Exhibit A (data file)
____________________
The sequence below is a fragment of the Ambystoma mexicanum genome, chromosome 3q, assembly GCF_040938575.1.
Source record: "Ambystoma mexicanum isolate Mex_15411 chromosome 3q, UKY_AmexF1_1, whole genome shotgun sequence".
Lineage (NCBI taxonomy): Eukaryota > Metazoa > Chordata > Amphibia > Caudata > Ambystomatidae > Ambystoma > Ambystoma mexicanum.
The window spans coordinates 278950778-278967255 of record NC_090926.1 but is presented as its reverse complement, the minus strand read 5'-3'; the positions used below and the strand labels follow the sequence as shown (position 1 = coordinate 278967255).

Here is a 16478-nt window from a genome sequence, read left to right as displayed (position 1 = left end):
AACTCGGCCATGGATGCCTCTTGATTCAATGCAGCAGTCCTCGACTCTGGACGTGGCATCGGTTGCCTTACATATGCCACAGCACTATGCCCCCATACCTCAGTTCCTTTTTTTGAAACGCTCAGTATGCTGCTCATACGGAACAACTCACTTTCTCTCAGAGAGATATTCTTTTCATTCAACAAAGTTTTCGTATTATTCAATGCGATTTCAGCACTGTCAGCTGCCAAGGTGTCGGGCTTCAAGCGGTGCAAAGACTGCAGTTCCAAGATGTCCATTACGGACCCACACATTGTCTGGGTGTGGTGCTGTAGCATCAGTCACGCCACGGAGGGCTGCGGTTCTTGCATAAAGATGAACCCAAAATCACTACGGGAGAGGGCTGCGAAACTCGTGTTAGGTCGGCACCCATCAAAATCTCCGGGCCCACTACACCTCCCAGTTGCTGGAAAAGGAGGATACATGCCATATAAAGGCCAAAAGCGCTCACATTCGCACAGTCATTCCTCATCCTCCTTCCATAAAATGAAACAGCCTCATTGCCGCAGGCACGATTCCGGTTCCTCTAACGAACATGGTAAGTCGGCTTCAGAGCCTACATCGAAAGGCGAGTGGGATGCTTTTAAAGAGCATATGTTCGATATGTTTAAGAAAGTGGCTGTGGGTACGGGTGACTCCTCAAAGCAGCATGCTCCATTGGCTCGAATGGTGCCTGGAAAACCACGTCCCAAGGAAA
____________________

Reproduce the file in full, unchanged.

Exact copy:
The sequence below is a fragment of the Ambystoma mexicanum genome, chromosome 3q, assembly GCF_040938575.1.
Source record: "Ambystoma mexicanum isolate Mex_15411 chromosome 3q, UKY_AmexF1_1, whole genome shotgun sequence".
Lineage (NCBI taxonomy): Eukaryota > Metazoa > Chordata > Amphibia > Caudata > Ambystomatidae > Ambystoma > Ambystoma mexicanum.
The window spans coordinates 278950778-278967255 of record NC_090926.1 but is presented as its reverse complement, the minus strand read 5'-3'; the positions used below and the strand labels follow the sequence as shown (position 1 = coordinate 278967255).

Here is a 16478-nt window from a genome sequence, read left to right as displayed (position 1 = left end):
AACTCGGCCATGGATGCCTCTTGATTCAATGCAGCAGTCCTCGACTCTGGACGTGGCATCGGTTGCCTTACATATGCCACAGCACTATGCCCCCATACCTCAGTTCCTTTTTTTGAAACGCTCAGTATGCTGCTCATACGGAACAACTCACTTTCTCTCAGAGAGATATTCTTTTCATTCAACAAAGTTTTCGTATTATTCAATGCGATTTCAGCACTGTCAGCTGCCAAGGTGTCGGGCTTCAAGCGGTGCAAAGACTGCAGTTCCAAGATGTCCATTACGGACCCACACATTGTCTGGGTGTGGTGCTGTAGCATCAGTCACGCCACGGAGGGCTGCGGTTCTTGCATAAAGATGAACCCAAAATCACTACGGGAGAGGGCTGCGAAACTCGTGTTAGGTCGGCACCCATCAAAATCTCCGGGCCCACTACACCTCCCAGTTGCTGGAAAAGGAGGATACATGCCATATAAAGGCCAAAAGCGCTCACATTCGCACAGTCATTCCTCATCCTCCTTCCATAAAATGAAACAGCCTCATTGCCGCAGGCACGATTCCGGTTCCTCTAACGAACATGGTAAGTCGGCTTCAGAGCCTACATCGAAAGGCGAGTGGGATGCTTTTAAAGAGCATATGTTCGATATGTTTAAGAAAGTGGCTGTGGGTACGGGTGACTCCTCAAAGCAGCATGCTCCATTGGCTCGAATGGTGCCTGGAAAACCACGTCCCAAGGAAA